Context is, or at least should be, the most important variable in theunderstanding of war. The necessity to take due account of the central significance of the several contexts of war is the first of the four caveats to be addressed. The four caveats suggested in this article that should be affixed to strategic predictions constructed from recent experience are: War should not be approached in ways that would divorce it from its political, social, and cultural contexts; Defense establishments are apt to develop impressive military solutions to problems that they prefer to solve, rather than those that a cunning or lucky foe might pose; and Trend-spotting and analysis is not a very helpful guide to the future. The strategic future is driven by the consequences of the trends we see, trends which interact and can trigger nonlinear developments.
"Lessons from a Successful Counterinsurgency: The Philippines, 1899-1902," by Timothy K. Deady.
The Philippine Insurrection of 1899-1902 was America's first major combat operation of the 20th century. The American policy of rewarding support and punishing opposition in the Philippines, called "attraction and chastisement," was an effective operational strategy. By eliminating insurgent resistance, the campaign successfully set the conditions necessary for achieving the desired end-state. After a brief review of the conflict, the strategic and operational lessons of America's successful campaign are examined and the belligerents' policy goals, strategies, and their centers of gravity are considered.
The Professional Military Journal Reading Room
Each of the eight journal Websites include the content of the journal's current issue, information for subscribers and contributors, and online articles. Some Websites include complete editions online, archives, indexes, and other unique features. A treasure trove of information. Each website includes the content of the journal's current issue, information for subscribers and contributors, and online articles.
Aerospace Power Journal
Canadian Military Journal
Joint Force Quarterly [JFQ]
Marine Corps Gazette
Proceedings of the Naval Institute
Naval War College Review
A bimonthly newsletter focusing primarily on issues of particular interest and value to managers of digital initiatives. It has a strong a preservation component providing filtered guidance and pointers to relevant projects to improve awareness of evolving practices in image conversion and digital preservation and announcements of publications (in any form) that will help people attain a deeper understanding of digital issues. Published six times a year, it is produced by staff in the Department of Research, Cornell University Library in consultation with RLG.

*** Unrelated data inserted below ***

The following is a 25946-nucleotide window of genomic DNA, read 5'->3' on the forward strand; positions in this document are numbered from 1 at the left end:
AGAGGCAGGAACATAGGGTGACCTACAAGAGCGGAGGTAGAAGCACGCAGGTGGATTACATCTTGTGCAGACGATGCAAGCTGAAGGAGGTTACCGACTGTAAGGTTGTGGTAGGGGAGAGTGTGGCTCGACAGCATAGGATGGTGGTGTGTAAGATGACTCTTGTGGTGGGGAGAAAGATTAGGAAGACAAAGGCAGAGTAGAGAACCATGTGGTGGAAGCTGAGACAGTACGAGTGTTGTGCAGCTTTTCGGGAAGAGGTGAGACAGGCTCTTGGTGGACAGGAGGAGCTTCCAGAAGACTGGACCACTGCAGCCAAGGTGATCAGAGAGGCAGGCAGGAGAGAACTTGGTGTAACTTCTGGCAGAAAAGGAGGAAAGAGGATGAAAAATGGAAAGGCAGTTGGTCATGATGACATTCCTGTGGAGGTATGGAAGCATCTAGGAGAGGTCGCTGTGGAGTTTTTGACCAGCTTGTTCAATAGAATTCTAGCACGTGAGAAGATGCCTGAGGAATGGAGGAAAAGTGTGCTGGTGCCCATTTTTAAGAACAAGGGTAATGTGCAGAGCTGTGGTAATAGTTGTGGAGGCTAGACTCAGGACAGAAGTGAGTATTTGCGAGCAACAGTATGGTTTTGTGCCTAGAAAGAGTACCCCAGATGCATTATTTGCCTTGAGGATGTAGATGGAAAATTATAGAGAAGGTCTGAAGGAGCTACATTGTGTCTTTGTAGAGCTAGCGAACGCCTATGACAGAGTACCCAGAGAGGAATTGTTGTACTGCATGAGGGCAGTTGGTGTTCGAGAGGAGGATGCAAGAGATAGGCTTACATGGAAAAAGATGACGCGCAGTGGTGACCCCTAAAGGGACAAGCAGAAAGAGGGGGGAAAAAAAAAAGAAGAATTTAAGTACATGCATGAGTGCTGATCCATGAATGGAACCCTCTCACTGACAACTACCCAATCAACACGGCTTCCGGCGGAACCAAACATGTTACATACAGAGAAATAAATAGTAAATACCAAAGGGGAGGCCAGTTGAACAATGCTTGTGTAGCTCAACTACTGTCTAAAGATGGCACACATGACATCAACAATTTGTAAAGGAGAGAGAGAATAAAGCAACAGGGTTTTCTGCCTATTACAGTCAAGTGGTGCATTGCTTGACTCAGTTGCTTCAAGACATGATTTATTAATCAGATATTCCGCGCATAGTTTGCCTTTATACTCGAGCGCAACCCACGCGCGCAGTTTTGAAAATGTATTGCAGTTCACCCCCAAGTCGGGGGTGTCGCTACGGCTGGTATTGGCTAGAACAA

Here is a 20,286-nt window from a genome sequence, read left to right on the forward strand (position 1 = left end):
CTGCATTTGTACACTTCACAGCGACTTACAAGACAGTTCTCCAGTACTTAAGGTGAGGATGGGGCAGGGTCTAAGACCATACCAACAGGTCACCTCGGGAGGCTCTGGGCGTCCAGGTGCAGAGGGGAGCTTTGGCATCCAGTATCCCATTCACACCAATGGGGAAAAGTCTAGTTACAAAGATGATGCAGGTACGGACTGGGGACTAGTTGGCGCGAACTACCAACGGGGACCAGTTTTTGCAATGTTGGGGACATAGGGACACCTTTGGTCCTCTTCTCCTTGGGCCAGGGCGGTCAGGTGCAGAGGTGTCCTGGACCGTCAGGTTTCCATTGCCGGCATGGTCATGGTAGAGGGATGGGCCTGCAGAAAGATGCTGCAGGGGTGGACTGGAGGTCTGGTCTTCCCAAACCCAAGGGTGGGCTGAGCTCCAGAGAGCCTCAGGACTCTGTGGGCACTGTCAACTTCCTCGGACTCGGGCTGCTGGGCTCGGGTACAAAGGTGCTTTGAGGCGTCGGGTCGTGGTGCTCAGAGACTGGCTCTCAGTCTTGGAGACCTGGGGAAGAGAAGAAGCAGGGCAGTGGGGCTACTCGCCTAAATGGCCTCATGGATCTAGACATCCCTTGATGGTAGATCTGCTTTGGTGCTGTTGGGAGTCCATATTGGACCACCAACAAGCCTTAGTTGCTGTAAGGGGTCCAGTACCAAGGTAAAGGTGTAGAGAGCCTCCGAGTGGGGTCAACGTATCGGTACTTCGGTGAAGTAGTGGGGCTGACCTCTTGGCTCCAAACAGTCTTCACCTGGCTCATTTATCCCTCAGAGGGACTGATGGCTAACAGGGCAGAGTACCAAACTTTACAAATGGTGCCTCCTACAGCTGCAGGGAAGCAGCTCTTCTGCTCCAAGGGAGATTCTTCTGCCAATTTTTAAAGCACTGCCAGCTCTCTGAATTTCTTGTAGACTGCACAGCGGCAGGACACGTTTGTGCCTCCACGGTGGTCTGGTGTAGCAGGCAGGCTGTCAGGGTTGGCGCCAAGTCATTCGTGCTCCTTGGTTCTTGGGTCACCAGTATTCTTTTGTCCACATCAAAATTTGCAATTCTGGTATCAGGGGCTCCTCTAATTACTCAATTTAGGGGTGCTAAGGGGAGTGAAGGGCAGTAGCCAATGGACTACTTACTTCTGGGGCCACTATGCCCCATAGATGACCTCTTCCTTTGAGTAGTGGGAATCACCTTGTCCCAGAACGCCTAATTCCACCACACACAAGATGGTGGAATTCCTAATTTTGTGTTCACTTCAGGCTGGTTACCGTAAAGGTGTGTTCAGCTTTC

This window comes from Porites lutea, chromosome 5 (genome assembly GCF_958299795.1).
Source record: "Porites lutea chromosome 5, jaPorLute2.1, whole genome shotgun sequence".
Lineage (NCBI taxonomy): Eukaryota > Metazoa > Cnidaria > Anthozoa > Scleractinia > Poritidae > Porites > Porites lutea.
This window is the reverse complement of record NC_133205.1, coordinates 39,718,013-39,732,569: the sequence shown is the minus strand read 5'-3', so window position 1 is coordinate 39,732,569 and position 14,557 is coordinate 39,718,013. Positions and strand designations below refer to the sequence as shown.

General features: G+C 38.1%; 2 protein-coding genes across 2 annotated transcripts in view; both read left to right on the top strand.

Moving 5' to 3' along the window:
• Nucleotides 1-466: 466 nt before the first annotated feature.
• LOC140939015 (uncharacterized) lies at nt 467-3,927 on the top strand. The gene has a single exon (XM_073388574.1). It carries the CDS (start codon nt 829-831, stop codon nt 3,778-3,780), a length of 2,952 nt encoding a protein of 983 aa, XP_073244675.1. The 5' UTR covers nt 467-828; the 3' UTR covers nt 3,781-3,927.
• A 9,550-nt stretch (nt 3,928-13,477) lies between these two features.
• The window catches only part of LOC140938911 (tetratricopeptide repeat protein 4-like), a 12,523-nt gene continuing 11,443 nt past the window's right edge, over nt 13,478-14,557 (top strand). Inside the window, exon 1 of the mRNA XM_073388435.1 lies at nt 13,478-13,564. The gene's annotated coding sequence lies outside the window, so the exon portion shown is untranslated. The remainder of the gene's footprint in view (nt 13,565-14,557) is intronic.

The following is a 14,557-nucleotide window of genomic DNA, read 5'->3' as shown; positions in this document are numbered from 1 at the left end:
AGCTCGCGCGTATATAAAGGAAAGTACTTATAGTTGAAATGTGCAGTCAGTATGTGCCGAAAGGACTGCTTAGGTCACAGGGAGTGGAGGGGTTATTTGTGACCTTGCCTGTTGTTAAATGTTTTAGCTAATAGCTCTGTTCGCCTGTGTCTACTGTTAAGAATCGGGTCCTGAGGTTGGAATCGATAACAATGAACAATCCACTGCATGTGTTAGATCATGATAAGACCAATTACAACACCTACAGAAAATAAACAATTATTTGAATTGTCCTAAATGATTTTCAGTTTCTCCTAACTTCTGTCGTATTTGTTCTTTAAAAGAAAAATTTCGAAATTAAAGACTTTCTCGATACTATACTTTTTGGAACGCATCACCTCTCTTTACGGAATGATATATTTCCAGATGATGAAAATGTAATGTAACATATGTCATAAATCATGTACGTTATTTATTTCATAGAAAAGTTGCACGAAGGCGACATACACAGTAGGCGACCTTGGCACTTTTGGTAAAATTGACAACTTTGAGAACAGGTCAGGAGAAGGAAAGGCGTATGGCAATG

Vol. 9, No. 4, August 15, 2005
"Watch This Space: Ten Promising Digital Preservation Initiatives," by The RLG DigiNews Staff.
This is a trial feature for RLG DigiNews to highlight the potential of ten funded but not yet completed digital preservation and development projects.
Vol. 9, No. 3, June 15, 2005
"Bringing the Digital Revolution to Medieval Musicology: The Digital Image Archive of Medieval Music (DIAMM)," by Julia Craig-McFeely and Marilyn Deegan.
The Digital Image Archive of Medieval Music (DIAMM) has been in existence since 1998 DIAMM's aims and objectives have evolved from the initial goal of establishing a preservation-quality digital archive for at-risk sources of medieval music (currently holding some 7000 images) to a full online delivery system for images and metadata with tools for scholarly manipulation and annotation. This article describes the project from its inception to its current phase, charting some of the issues, problems, and successes.
Scholarly Electronic Publishing Bibliography
by Charles W. Bailey, Jr., Version 59: 9/09/2005
The Scholarly Electronic Publishing Bibliography (SEPB) was first published on October 25, 1996. This selective but nonetheless comprehensive bibliography presents over 2,275 articles, books, and other printed and electronic sources that are useful in understanding scholarly electronic publishing efforts on the Internet. Most sources have been published between 1990 and the present; however, a limited number of key sources published prior to 1990 are also included. Links are provided to sources that are freely available on the Internet.
The HTML document is designed for interactive use. Each major section is a separate file. There are links to sources that are freely available on the Internet. It can be searched using Boolean operators. The HTML document includes three sections not found in the Acrobat file:
(1) Scholarly Electronic Publishing Weblog (a biweekly list of new resources; also available by mailing list, http://info.lib.uh.edu/sepb/sepw.htm
(2) Scholarly Electronic Publishing Resources (a directory of over 270 related Web sites) http://info.lib.uh.edu/sepb/sepr.htm
(3) Archive (prior versions of the SEPB bibliography)
The printed bibliography is over 185 pages long. The Acrobat file is over 440 KB.
The Open Access Bibliography (OAB): Liberating Scholarly Literature with E-Prints and Open Access Journals, also by Charles Bailey, provides much more in-depth coverage of the open access movement and related topics (e.g., disciplinary archives, e-prints, institutional repositories, open access journals, and the Open Archives Initiative OAI) than does SEPB. The "Open Access Webliography" complements the OAB, providing access to a number of Websites related to open access topics. The 129 page PDF file is available at http://www.escholarlypub.com/oab.pdf.